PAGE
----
A look at the Red Carpet Screenings at CIFF
If you are unable to make up your mind and take your pick from the 163 films playing at the Chennai International Film Festival that was inaugurated on Thursday evening, the organisers are rolling the red carpet for the best films at the fest, for special guests and industry celebrities (RSVP: 98400 77270 or 99623 30286 to confirm your seat).
Registered delegates can catch these films at the regular festival venues. (For delegate passes, contact festival office at Woodlands theatre with a passport size photo. Passes that give access to all 163 films during the festival are priced at Rs. 500, and Rs. 300 for film union members and students. You can also register online at chennaifilmfest.com)
Here's a quick look at the red carpet films playing at INOX, Citi Centre, every evening, starting Friday 6.30 p.m.
The Hunt, directed by Thomas Vinterberg, Denmark (Playing at Woodlands, 2 p.m. on December 16 for delegates)
The Hunt, Denmark's official Oscar entry, is about Lucas, a 40-year-old teacher, who is accused of sexually harassing a kid. But he didn't. The child lied. Randomly, without reason. But will the world believe him? Vinterberg's film is dark, disturbing and absolutely riveting as we see Lucas set up as the target of a hunt, by the entire community. This is a must watch!
December 14: Walesa: Man of Hope, directed by Andrzej Wajda, Poland (Playing at Woodlands, 7 p.m. on December 17 for delegates)
Andrzej Wajda fans should check out this biopic of Lech Walesa, an electrician at a shipyard who leads a revolution that topples a tyrannical dictator and brings about democracy in Poland in the 1980s, only to find himself in a thankless position. Walesa is Poland's official Oscar entry.
December 15: The Past (Le Passe), directed by Asghar Farhadi, France (Playing at Woodlands, 2 p.m. on December 18 for delegates)
In his follow up to A Separation, Asghar Farhadi sort of continues the story of dysfunctional relationship, four years after the separation. Can people really let go of the past, especially when they have shared so much in common? Farhadi once again surprises us with twists galore and leaves us with one of the most haunting endings of the year — a long lingering shot with no dialogue, a picture that says a thousand words.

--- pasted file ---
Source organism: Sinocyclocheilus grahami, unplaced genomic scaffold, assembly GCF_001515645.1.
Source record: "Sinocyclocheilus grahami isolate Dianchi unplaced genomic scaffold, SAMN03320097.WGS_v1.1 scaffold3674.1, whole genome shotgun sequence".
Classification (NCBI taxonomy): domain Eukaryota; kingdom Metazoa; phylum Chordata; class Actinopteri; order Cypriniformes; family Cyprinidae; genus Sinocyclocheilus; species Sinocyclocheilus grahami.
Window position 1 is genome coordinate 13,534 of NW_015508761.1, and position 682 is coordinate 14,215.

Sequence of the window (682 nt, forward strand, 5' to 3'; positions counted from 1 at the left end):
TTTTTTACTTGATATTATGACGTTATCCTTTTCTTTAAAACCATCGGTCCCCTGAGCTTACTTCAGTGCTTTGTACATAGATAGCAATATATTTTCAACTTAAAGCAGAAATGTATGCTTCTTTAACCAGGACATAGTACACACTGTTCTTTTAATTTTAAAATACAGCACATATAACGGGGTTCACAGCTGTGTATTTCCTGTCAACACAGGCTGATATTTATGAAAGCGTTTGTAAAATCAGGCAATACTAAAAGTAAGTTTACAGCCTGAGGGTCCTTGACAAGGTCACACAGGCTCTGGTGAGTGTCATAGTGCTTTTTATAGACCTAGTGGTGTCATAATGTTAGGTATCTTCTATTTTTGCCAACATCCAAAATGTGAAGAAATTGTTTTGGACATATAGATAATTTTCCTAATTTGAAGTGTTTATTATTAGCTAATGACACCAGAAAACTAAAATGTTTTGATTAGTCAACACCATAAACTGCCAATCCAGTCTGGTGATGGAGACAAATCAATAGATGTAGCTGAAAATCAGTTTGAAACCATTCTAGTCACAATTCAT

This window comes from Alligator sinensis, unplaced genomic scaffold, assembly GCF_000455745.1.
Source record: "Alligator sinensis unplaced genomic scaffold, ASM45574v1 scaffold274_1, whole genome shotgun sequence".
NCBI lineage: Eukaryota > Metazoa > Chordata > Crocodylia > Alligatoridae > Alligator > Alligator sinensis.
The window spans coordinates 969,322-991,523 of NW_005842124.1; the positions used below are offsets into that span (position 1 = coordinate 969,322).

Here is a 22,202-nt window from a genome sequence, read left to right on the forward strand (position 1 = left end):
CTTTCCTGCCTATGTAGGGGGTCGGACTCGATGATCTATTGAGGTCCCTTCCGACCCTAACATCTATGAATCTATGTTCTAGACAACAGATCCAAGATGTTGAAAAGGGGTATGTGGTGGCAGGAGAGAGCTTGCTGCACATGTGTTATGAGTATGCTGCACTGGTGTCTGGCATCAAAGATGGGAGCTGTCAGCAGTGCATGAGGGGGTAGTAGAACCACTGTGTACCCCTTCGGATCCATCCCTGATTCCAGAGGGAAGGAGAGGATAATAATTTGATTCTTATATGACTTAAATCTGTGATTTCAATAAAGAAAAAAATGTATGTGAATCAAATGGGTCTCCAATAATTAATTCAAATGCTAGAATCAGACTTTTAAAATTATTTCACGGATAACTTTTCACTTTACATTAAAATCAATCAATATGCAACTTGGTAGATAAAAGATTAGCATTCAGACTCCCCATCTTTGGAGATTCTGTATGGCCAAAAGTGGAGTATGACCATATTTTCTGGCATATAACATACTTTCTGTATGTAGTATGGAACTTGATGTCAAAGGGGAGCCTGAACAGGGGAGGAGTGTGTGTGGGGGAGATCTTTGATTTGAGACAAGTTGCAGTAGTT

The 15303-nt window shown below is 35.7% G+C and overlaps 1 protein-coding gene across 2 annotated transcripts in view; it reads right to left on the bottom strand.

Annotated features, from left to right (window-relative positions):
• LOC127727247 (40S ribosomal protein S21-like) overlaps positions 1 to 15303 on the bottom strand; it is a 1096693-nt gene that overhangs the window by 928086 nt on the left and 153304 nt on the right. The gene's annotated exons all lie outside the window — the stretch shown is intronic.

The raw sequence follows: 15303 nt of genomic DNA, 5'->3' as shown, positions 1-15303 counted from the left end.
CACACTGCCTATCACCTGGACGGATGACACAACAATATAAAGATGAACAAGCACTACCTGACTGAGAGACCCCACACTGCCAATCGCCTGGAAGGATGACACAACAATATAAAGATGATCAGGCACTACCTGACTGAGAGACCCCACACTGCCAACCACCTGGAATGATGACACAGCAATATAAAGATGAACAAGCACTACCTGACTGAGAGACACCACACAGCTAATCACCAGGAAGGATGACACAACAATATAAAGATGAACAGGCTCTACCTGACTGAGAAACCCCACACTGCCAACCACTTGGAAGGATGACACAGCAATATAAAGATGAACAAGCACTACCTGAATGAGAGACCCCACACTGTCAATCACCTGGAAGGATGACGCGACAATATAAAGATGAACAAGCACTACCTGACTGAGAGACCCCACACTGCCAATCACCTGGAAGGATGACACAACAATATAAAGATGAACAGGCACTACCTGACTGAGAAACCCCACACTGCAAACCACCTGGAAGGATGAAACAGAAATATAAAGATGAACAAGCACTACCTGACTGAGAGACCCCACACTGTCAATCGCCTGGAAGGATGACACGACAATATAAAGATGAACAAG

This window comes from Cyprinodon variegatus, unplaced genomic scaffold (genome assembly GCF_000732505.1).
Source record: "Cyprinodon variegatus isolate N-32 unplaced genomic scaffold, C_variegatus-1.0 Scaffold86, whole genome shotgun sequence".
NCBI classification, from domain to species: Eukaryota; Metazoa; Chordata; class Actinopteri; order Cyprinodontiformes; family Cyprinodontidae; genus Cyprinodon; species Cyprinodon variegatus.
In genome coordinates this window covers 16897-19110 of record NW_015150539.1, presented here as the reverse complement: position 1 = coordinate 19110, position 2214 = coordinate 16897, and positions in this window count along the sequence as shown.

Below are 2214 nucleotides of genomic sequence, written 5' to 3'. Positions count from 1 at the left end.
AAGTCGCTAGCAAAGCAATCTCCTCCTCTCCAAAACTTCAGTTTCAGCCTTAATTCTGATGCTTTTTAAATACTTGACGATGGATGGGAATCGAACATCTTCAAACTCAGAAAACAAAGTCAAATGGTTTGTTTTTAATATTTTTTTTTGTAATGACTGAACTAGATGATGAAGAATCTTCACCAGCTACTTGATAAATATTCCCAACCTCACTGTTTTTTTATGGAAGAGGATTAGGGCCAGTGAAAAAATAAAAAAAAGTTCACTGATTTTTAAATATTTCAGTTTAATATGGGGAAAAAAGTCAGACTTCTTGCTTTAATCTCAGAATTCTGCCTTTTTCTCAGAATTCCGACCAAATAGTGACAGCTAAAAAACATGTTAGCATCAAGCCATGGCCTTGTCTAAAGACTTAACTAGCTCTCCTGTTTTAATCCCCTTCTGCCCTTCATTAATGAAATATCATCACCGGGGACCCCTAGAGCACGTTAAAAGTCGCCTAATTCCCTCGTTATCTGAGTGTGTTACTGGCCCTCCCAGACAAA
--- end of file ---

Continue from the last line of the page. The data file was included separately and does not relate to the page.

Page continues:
December 16: Omar, directed by Hany Abu-Assad, Palestine (Playing at Woodlands, 4.30 p.m. on December 18 for delegates)
Palestine's official Oscar entry Omar won the Grand Jury Prize at Cannes earlier this year and won rave reviews after the Toronto festival screening. An unusual coming-of-age film of a baker boy, who braves bullets for his love and crosses over to the side of war on the other side of the separation wall. This drama film comes strongly recommended by the festival organisers.
December 17: The Great Beauty, directed by Paolo Sorrentino, Italy (Playing at Woodlands, 7 p.m. on December 18 for delegates)
One of my personal favourites and probably one of the best films I have seen all my life, this is the story of a 65-year-old single journalist who starts wondering about the meaning of life and this fascinating existential crisis takes us on a rollercoaster ride. Woody Allen's wit meets Baz Luhrman's visual flair meets Terrence Malick's philosophy, all in one film.
December 18: Harmony Lessons, directed by Emir Baigazin, Germany/Kazakhstan (Playing at Woodlands, 2 p.m. on December 19 for delegates)
The reviews make it sound like one of the best looking films of the festival. Critics have hailed it for its striking cinematography and surreal feel. It is the story of a 13-year-old boy who is bullied by a bunch of older boys with criminal connections, and his revenge.